Cadomin Cave bat project (Alberta, Canada)

Party: Cory Olson, Dave Hobson, Lisa Wilkinson, Erin Low, Kelsey Low, Greg Horne, Fauve Blanchard, Felix Ossig-Bonanno, Chuck Priestley, Jurgen Deagle, Mike Kelly, Jason Headley, Dave Critchley, Imogen Grant-Smith

Firstly it is important to note that Cadomin Cave is currently closed to reduce risk of spreading White-Nose Syndrome, in particular to bats in Alberta. Access to Cadomin Cave is by permit only, for researchers conducting bat population monitoring activities.

WNS is a fungal disease that has caused massive mortalities of bats in the eastern United States, Ontario and Quebec. All cave-roosting bats across North America may be at risk.
This cave is an important habitat and our province’s largest known bat hibernation site. Because it is a popular destination for caving enthusiasts, it is considered to be at the highest risk of exposure to the disease in Alberta. The fungus is not harmful to humans, but it is believed that humans contribute to the spread to the disease when they explore caves.

It was almost a typical 7am start sitting out the front of the apartment as my colleagues jumped onto the work busses, but unlike a regular work day I was waiting for the car pool I had arranged with Greg and Jurgen. Only a few days earlier I had received an email from Greg inviting me to help out on a bat radio telemetry project headed by the Wildlife Conservation Society. The main goal of the trip would be to attach temperature-sensitive radio transmitters to about 15 bats.

We continued the rest of the way to the small mining town of Cadomin (an acronym for Canadian Dominion Mining). On the way Jurgen talked about about how popular amongst hunters the narrow strip of land between the mine and the National Park was. So popular that there are now only two hunting permits each season.

Once at the parking lot we spent some time sorting gear. There was a lot to carry, with the large batteries that power the receiver weighing a total of 200kg!

With snow shoes strapped to our packs we headed up the trail, stripping off layers as we went. As the snow deepened the snow shoes were donned. The trail become steeper and steeper as we neared the entrance. The last section was quite challenging, with the snow sliding below a slight wind slab, forcing you to kick in several times to get purchase on something solid.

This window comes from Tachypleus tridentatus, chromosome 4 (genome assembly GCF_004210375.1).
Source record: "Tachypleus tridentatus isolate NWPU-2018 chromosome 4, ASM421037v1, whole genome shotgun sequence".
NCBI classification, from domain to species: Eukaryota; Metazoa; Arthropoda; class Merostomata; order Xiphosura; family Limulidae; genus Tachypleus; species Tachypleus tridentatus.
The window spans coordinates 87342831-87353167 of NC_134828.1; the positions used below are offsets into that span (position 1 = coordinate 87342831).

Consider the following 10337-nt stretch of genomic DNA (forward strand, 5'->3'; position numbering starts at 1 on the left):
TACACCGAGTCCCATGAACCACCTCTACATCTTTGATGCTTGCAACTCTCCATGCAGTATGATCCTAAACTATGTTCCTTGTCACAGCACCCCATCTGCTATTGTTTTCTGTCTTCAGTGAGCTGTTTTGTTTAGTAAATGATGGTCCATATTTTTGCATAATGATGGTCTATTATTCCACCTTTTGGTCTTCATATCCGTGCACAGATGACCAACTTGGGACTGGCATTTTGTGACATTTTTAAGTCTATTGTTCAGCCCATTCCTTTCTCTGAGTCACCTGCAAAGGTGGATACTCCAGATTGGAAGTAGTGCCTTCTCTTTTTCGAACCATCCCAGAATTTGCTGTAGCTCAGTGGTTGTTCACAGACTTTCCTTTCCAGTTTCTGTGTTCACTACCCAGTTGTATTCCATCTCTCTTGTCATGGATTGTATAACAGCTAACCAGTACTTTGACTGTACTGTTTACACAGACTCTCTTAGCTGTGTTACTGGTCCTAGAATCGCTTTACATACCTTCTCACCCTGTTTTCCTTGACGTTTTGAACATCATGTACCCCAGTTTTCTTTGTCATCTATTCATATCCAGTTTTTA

We were glad to reach the cave entrance. All the cave gear needed to be decontaminated before entering the cave. If gear has been within about 200km of a known or suspected white-nose zone, then it should not go to the cave. (WNS is probably present near, or within, southern BC and eastern Manitoba. See here and here for more information.)

Steps were kicked into the snow bank sloping down into the entrance, and a hand line was rigged for those who wanted it, before the gear was relayed into the twilight zone.

We filtered into the West Gallery, keeping very quiet so we wouldn’t disturb the bats. The hope was that there would be enough that could be reached so we wouldn’t have to retrieve bats from the Turbine, an area further into the cave that requires some basic climbing to access. As we all scouted around it appeared there were enough low hanging bats and collection began (it is recommended that if you are handling bats you should have had the rabies vaccination and an up-to-date rabies titer check).

At this point, Dave led a small group (including myself) to continue the bat count. We continued down the Main Galley, down into the Turbine Passage, and then into the Mess Hall. Whilst down in the Turbine, Dave told us that the oldest known bat in North America had roosted in this chamber.

This little brown bat was banded by Dave Schowalter on the 21st of October 1975 as an adult. He was last seen on 27th January 2013. That would have made him at least 39 years old when last seen. The oldest bat that I’ve found a record of was a Russian Myotis sp. that was 41 years old.

The bats were becoming a little active in the Mess Hall, so I decided to head back to minimise any disturbance. The rest of the team was now working at a makeshift office in the twilight zone. To attach the transmitters the bats received a small hair cut on their back. Glue was then applied to the bat as well as the transmitter. Once the glue had cured a little they were pressed together lightly for a while. The bat was then wrapped gently in a small piece of fabric and placed back into its cloth bag.

As well as attaching the transmitters, DNA swabs were taken, forearm lengths measured, sex determined, and teeth sharpness assessed. The transmitter frequencies also needed to be programmed into the receiver.

Greg brought a rubber bat along as a bit of fun

While this process was being finished off, half of us went back into the West Gallery to begin setting up the receiver station and ensuring it was protected against the pack rats (I had one eat through my pack in Pink Hole so understood the concern. I’d also seen one when we first entered the cave that morning.)

With everything looking like it was good to go we released the bats and held our breath.

Unfortunately, it seemed the range of the transmitters / receiver was worse than expected. We changed the antenna, but in the end resorted to relocating the receiver station deeper into the gallery. Everyone was getting quite tired by this point.

It was around 10:20pm when we got back to the cars. And well after midnight by the time those of us from Jasper were back home. Thankfully I slept for much of the drive. It was a fun trip, and a great opportunity to learn new skills.


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